Foxconn's Wisconsin plant could make Apple iPhone and Mac displays after all

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in General Discussion
Originally intended to churn out larger displays for products like TVs, Foxconn's upcoming $10 billion Wisconsin factory may actually turn to making small- to medium-sized panels for the likes of Apple and automakers in a bid to cut costs, a report claimed on Wednesday.

Apple CEO Tim Cook at a Chinese Foxconn factory.
Apple CEO Tim Cook at a Chinese Foxconn factory.


Large panels would have required a more robust U.S. supply chain and a higher initial spend on equipment, said Nikkei, citing people familiar with the matter. One source noted that earlier plans would've required a company like Corning to set up a nearby glass substrate facility, since safely shipping large glass panels would've been difficult.

Foxconn owns display maker Sharp, which supplies the some small iPhone screens, and a large amount of iPad displays. At present, Sharp does not appear to be in the running for displays for the 2018 iPhone refresh.

Nikkei's sources also suggest that Foxconn is looking to supply iPhone screens from the Wisconsin plant after it goes live. Shipping parts overseas for assembly would likely be a deal-breaker, negating much of the point of U.S. component manufacture.

Apple has limited manufacturing in the U.S. The company's current Mac Pro is being assembled in plants in Texas. There is no indication that there is any current assembly of completed goods like the MacBook or MacBook Pro in the U.S.

Conceivably, Foxconn could still turn to making TV panels, simply shipping half-finished LCD display cells elsewhere.

Samsung and possibly LG are expected to produce OLED panels for two 2018 iPhone models, sized at 5.8 and 6.5 inches. To date Samsung has been the exclusive OLED supplier for the iPhone X, as the only company with enough capacity to meet Apple's demands. Apple is also believed to be working on a 6.1-inch LCD iPhone.

Construction on the Wisconsin factory should start on June 28.

Comments

  • Reply 1 of 8
    nunzynunzy Posts: 662member
    Bye bye Samsung. Apple no longer needs you for nothing. Don't let the screen door hit your butt on the way out.
  • Reply 2 of 8
    lkrupplkrupp Posts: 7,162member
    First real experiment in bringing manufacturing back to the U.S. for Apple? Let’s see how many jobs are created for a mostly robotic factory.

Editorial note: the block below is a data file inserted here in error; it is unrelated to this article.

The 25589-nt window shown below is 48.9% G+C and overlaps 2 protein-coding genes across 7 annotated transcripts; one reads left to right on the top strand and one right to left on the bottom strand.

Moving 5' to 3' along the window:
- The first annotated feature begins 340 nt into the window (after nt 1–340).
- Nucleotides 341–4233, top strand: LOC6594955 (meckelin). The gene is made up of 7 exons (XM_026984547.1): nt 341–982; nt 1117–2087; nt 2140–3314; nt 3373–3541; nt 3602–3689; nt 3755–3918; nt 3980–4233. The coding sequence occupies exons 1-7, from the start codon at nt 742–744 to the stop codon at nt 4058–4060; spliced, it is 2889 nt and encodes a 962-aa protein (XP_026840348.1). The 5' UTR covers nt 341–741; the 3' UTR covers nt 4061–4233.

• Reply 3 of 8
    foggyhillfoggyhill Posts: 4,767member
    They're NOT going to make Iphones there unless they're made by robots.
  • Reply 4 of 8
    melgrossmelgross Posts: 31,796member
    nunzy said:
    Bye bye Samsung. Apple no longer needs you for nothing. Don't let the screen door hit your butt on the way out.
    Maybe, years from now, that will be true. But right now, Apple needs Samsung, and will for the medium term future.

    LG makes OLED phone displays that are crap. Sharp isn’t making much in OLED, and this new plant won’t be in operation for a while yet, and we don’t know what they will be making. The only reason why they MIGHT make LCD phone displays, a technology Apple is moving away from, is because Tv sales have been shrinking, and you need product out the door for a $10 billion factory.
    nunzy
  • Reply 5 of 8
    melgrossmelgross Posts: 31,796member

    lkrupp said:
    First real experiment in bringing manufacturing back to the U.S. for Apple? Let’s see how many jobs are created for a mostly robotic factory. 
    Well, as Cook has shown, Apple’s products are mostly made in the USA. Having bought more than $50 billion in USA sourced parts and materials for their products here in 2017, that makes for the bulk of Apple’s product material costs.

    people continue to think that product assembly means product manufacture. It really doesn’t. That’s just the last stage before boxing. It’s estimated that for an iPhone, that accounts for between $6 and $9 of the phones’ value. That’s out of about $200 to $375 per phone, depending on model, for parts, most of which is coming from right here.
    patchythepiratemuthuk_vanalingam
  • Reply 6 of 8
    rob53rob53 Posts: 2,074member
    I wouldn’t mind a USA made TV as long as it is only a monitor without any of the extra garbage being dumped into it. I just need a port for my Apple TV, which comes through my home theater system. 
    d_2claire1
  • Reply 7 of 8
    wizard69wizard69 Posts: 12,860member
    Actually a plant like this has better prospects in the automotive industry where panel runs can be long but customized panrls can be a yearly thing.  

    As for the type of screens to be produced dont count on rumors or even company statements.   Screen technologies sre advancing rapidly as such we may never know what variant of LCD, OLED or whatever will actually ship out of the plant.   Billions are going into display tech research all over the world, consummers have yet to see the ultimate display.  
  • Reply 8 of 8
    claire1claire1 Posts: 510unconfirmed, member
    nunzy said:
    Bye bye Samsung. Apple no longer needs you for nothing. Don't let the screen door hit your butt on the way out.
    Careful what you wish for, Sammy might go bankrupt if Apple leaves them. Hope it happens!!
    nunzy
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